Kurt Bayer

Kurt Bayer is an APNZ reporter based in Christchurch.

Simon Prast: From 'Gloss' to loss

Simon Prast. Photo / Janna Dixon
Simon Prast. Photo / Janna Dixon

Controversial actor and star of classic 80s TV show Gloss, Simon Prast has gone broke and applied for insolvency.

The 49-year-old actor who has starred in many classic Kiwi programmes is struggling to find work and living off sickness benefit and ACC.

Now, the former Metro 'Auckland Man of the Year' has asked to be considered for a fast-track form of bankruptcy.

Today, Prast, of Greenlane, Auckland, refused to speak about his application, which was lodged this week. He said: "I've no comment to make.''

A spokeswoman for the Insolvency and Trustee Service confirmed that Prast has applied for the No Asset Procedure (NAP), but no decision has been made on whether to "accept or reject that application''.

She explained: "NAP is a process for people who owe less than $40,000. They can apply to us, and if they meet a fairly strict criteria of having no assets and no surplus income can go down the NAP route which lasts for 12 months - whereas bankruptcy is three years.

"Like bankruptcy, at the end of the term the debts get discharged and you still stay on the credit reporting registers for a further four years.''

Prast made his TV debut in 1983 in the New Zealand drama series Mortimer's Patch.

But it was his starring role in Gloss as spoilt rich kid Alistair Redfern that kick-started his career.

In 1992, he starred in the movie The Sinking of the Rainbow Warrior alongside Hollywood stars Sam Neill and Jon Voight.

He also appeared as nurse Paul Churchill on several episodes of Shortland Street in the '90s.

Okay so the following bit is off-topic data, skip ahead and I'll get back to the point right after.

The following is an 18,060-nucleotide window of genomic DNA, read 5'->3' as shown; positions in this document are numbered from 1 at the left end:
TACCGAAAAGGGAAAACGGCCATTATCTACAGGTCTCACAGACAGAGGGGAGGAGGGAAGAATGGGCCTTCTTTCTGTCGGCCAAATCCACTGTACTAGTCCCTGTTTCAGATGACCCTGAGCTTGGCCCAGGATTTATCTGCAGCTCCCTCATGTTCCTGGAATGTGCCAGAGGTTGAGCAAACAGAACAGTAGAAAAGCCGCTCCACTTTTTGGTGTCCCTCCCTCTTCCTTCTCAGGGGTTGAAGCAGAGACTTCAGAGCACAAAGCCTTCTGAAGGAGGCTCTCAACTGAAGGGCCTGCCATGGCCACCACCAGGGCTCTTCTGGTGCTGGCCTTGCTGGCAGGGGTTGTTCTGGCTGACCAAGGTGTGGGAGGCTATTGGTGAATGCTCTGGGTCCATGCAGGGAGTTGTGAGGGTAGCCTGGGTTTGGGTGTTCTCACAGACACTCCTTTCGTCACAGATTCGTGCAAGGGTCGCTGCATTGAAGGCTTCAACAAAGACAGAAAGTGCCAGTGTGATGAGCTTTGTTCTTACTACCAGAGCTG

Last year, Prast - also an acclaimed stage director and founder of the Auckland Theatre Company - admitted to using the methamphetamine drug, P.

After initially refusing to answer questions about drug use Prast disclosed his P use to the Herald on Sunday.

He said: "It is something that was becoming an issue but before it became a problem I dealt to it. I dealt with it before it became a problem because, for some people as we have seen, it's highly addictive.''

Prast said he began using the drug in 2004 after being made redundant as director of the trouble-plagued Auckland Festival, AK03. The revelations came as he stood for the Auckland SuperCity mayoralty.

During the campaign, he stated: "I'm not a multimillionaire and I don't think this campaign is about throwing money at it either, I think it is really about connecting with the electorate.''

Prast said his experience and leadership would allow him to be an effective mayor but he finished fifth in the field of five listed candidates.

- APNZ

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